The First Station Jerusalem

About this place

Jerusalem’s historic first railway station (HaTakhana HaRishona) is near the German Colony. It was the last stop on the Jaffa-Jerusalem railway. The station first opened in 1892 and closed in 1998 when the railway stopped operating. For 15-years Jerusalem’s first station stood abandoned and neglected. Then, in 2013, the station was restored and opened as a cultural and entertainment venue. The station has become a venue for annual cultural events and festivals, including the Jerusalem Film Festival and the Jerusalem Jazz Festival.

History of Jerusalem’s First Station

During the 19th-century, Jaffa Port was the main entry point to the Holy Land. Jewish businessmen, including Moses Montefiore and Dr. Conrad Schick, discussed the need for a railway connection between Jerusalem and the coast. In 1885 Jewish businessman, Yosef Navon began looking into the possible construction of a railway line. He had the advantage of being an Ottoman subject and having connections with the Ottoman rulers in Palestine.

Navon went to Constantinople to promote the project and was granted a 71-year concession to build the railway. Due to financial difficulties, Navon was forced to sell the franchise, and he went in search of investors for the project. Eventually the Societe du Chemin de Fer Ottoman de Jaffa a Jerusalem et Prolongement was set up to build the line. The railway line follows the ancient route used by pilgrims ascending to Jerusalem. Now, instead of 10-hours by camel or donkey, pilgrims could reach Jerusalem by train.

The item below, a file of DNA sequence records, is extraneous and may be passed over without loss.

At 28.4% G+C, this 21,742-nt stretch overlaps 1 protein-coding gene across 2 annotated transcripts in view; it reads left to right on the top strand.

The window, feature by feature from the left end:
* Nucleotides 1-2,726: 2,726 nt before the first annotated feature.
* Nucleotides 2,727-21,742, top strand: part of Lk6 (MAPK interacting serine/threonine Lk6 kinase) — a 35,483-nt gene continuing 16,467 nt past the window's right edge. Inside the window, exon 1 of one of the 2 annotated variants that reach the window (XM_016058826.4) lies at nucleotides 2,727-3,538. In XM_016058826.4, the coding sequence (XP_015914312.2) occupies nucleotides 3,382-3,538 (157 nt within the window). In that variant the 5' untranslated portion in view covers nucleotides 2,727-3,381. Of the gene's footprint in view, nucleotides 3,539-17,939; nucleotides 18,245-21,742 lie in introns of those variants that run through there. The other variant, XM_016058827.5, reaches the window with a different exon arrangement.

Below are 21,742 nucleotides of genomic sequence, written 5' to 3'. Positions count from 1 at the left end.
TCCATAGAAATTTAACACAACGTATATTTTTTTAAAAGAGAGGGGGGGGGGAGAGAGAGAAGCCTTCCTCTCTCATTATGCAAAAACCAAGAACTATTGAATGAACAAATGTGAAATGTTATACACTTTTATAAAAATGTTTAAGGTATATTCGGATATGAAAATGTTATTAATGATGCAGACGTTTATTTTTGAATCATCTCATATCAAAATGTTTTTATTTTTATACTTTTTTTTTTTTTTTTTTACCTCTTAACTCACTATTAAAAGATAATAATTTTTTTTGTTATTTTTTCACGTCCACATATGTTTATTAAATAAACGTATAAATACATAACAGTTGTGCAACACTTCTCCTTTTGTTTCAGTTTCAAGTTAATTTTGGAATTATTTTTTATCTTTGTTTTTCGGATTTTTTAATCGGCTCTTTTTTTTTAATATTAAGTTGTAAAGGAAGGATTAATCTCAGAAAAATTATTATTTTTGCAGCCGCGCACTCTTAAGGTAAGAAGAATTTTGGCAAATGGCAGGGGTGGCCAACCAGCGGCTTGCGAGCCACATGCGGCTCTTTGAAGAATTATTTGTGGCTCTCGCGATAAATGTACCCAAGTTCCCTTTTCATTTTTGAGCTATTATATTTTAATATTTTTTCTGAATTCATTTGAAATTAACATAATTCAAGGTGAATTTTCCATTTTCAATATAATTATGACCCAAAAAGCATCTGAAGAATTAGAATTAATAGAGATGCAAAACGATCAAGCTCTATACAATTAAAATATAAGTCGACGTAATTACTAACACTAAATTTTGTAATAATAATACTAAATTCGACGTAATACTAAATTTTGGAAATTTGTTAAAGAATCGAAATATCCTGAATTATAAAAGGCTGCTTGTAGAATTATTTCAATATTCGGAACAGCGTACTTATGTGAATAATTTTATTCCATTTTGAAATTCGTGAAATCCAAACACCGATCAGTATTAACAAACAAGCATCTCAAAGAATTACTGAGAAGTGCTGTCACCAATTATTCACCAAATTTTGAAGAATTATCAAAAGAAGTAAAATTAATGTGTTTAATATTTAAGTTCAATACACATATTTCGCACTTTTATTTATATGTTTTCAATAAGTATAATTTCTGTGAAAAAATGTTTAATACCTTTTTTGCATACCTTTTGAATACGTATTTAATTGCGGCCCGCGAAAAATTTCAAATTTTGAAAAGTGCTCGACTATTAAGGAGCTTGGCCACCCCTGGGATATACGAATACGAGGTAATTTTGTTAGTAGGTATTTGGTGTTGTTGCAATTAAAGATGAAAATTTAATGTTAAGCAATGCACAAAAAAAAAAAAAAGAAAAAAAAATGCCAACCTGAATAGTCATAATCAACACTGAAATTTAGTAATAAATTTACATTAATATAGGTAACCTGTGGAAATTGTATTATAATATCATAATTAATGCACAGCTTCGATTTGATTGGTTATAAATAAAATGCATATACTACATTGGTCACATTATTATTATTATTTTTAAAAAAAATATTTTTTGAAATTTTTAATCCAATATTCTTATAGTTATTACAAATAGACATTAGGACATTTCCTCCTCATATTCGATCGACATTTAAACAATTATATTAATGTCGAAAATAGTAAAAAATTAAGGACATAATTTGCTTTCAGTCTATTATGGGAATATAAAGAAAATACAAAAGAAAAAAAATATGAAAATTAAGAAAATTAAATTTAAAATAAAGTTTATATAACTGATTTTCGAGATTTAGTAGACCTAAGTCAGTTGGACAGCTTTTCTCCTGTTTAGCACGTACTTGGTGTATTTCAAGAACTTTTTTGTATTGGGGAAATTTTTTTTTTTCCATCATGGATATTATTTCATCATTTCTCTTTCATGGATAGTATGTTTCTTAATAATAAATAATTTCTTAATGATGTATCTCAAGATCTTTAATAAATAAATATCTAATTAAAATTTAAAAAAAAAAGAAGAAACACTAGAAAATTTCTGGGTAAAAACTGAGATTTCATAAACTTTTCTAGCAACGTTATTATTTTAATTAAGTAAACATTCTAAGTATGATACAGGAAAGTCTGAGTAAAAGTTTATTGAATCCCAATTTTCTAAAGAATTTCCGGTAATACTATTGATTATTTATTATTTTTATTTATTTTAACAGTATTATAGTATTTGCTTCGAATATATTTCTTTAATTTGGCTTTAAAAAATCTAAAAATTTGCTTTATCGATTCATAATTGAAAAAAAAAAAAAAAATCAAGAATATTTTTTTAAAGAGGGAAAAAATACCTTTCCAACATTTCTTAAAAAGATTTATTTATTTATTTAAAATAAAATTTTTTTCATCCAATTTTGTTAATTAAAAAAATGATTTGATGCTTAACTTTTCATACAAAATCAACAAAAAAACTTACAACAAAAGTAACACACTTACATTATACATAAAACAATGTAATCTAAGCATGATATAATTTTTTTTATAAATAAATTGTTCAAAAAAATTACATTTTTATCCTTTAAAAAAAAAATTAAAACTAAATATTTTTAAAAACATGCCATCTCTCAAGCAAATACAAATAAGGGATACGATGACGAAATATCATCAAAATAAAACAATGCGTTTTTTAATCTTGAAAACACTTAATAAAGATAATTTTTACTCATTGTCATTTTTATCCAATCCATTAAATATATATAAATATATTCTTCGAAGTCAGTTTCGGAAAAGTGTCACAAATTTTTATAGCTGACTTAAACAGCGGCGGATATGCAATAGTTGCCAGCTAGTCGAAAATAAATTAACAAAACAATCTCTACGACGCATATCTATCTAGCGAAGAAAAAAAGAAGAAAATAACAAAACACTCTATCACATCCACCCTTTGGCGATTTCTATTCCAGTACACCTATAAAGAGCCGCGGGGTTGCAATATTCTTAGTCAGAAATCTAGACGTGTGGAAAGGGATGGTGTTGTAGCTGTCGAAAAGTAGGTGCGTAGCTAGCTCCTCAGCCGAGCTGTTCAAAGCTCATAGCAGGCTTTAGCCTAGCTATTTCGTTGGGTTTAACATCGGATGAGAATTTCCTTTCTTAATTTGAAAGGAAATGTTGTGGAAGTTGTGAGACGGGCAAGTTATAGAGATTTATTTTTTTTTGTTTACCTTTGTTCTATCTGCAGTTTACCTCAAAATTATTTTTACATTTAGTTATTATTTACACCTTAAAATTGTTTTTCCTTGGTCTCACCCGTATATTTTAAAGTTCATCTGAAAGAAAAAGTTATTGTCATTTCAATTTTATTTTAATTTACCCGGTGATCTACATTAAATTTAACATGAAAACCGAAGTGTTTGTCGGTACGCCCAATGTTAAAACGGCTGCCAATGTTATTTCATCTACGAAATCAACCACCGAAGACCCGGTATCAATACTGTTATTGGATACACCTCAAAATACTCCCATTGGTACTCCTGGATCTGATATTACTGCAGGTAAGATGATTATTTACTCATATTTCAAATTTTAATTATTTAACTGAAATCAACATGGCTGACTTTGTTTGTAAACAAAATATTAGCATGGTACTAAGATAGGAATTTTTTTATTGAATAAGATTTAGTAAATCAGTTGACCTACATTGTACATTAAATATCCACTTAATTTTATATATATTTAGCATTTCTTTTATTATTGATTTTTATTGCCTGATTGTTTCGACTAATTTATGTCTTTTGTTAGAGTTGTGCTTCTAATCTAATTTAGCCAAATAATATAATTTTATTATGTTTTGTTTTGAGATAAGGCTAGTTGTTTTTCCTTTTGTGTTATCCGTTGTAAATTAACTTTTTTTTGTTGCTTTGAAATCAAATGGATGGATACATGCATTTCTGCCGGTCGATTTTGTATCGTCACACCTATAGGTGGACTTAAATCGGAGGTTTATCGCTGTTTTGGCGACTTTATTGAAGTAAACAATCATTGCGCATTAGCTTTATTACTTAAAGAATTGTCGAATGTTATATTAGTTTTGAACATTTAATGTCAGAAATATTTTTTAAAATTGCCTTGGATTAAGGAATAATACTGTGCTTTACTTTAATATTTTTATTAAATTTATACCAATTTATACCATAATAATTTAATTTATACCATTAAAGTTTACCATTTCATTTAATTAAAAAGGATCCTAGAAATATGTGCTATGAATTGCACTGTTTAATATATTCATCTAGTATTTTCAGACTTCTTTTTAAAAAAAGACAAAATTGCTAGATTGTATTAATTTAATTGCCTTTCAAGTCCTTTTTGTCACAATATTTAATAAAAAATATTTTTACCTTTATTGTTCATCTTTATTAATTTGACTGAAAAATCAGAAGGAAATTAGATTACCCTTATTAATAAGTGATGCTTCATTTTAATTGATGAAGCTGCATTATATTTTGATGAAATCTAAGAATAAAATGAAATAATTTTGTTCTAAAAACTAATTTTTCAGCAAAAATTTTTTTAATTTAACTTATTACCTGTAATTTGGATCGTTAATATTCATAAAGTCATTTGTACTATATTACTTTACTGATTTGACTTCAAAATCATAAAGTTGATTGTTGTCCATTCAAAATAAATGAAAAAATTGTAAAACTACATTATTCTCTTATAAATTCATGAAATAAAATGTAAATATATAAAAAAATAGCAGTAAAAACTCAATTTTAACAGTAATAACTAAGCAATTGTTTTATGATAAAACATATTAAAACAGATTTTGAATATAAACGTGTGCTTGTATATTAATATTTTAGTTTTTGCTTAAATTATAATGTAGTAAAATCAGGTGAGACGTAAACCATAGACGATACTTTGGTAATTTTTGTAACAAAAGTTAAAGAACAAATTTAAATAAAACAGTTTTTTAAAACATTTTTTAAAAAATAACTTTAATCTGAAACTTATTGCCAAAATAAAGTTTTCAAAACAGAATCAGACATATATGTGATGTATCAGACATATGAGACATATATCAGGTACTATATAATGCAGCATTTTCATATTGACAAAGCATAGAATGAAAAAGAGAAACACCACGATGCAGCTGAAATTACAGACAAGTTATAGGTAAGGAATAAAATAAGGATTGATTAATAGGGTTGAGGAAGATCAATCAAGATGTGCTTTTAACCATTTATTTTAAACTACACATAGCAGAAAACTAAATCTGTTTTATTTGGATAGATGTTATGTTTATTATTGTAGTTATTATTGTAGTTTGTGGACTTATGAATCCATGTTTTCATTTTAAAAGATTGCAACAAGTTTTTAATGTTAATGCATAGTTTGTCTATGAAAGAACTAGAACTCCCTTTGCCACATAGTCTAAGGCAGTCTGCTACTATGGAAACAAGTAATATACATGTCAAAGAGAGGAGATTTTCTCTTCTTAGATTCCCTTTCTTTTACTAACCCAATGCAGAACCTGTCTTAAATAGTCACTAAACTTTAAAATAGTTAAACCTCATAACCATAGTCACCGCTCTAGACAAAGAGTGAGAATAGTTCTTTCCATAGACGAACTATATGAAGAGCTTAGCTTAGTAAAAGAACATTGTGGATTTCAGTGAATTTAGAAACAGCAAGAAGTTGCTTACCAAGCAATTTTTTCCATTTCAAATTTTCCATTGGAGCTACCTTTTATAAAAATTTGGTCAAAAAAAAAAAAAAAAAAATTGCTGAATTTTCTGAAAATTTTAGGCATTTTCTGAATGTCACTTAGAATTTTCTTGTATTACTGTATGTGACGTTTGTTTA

Creation of the First Station Cultural Center

Originally the train station comprised a double-story building, with two wings. Various alterations were made over the years, but the basic shape of the station was maintained. The station welcomed tourists, business people, and pilgrims who boarded the train in Jaffa and traveled to Jerusalem.

The number of passengers decreased over time as motor traffic increased, and public bus services improved along a new highway to Jerusalem. Trains to Tel Aviv were reduced to twice a day until eventually, they were redundant. After its closure in 1998, and a period of 15-years, restoration began in 2013. The station was considered a valuable piece of Jerusalem’s architectural history, and a location with potential as a public space.

Visiting HaTakhana HaRishona

Today visitors can enjoy the facilities spread across the former rail yard which is covered in wooden decks. The complex makes use of the historic station house, ticket hall, and concourse. There are food stalls, restaurants, vendor carts, family attractions, and pubs. You can see an exhibition of historical photographs on display in the old station house. A cycle path, built along the route of the old train tracks, connects the First Station to the Train Track Park.

There is an exhibition of model trains and a stage for performances. See the Psalms on the Wall, a graffiti exhibition, an artist’s interpretation of the Book of Psalms. The Space-Distance photographic exhibit focuses on the social distancing imposed during the COVID-19 pandemic, and how it has affected our lives. Namaste is an art project displayed at the First Station, featuring six large murals of people from different cultures, welcoming visitors with the namaste gesture.

The Jerusalem First Station open-air mall hosts markets throughout the week. From Sunday to Thursday, there is the Jerusalem Designers’ Fair; on Tuesdays, there is the Ramat Rachel Farmers’ Market and on occasional Fridays, you can enjoy a second-hand market. There are weekly outdoor dance and fitness classes held for the public including yoga, kung fu, Zumba, hip hop, and kickboxing. Note that due to coronavirus restrictions some of the First Station events may be restricted or canceled. 

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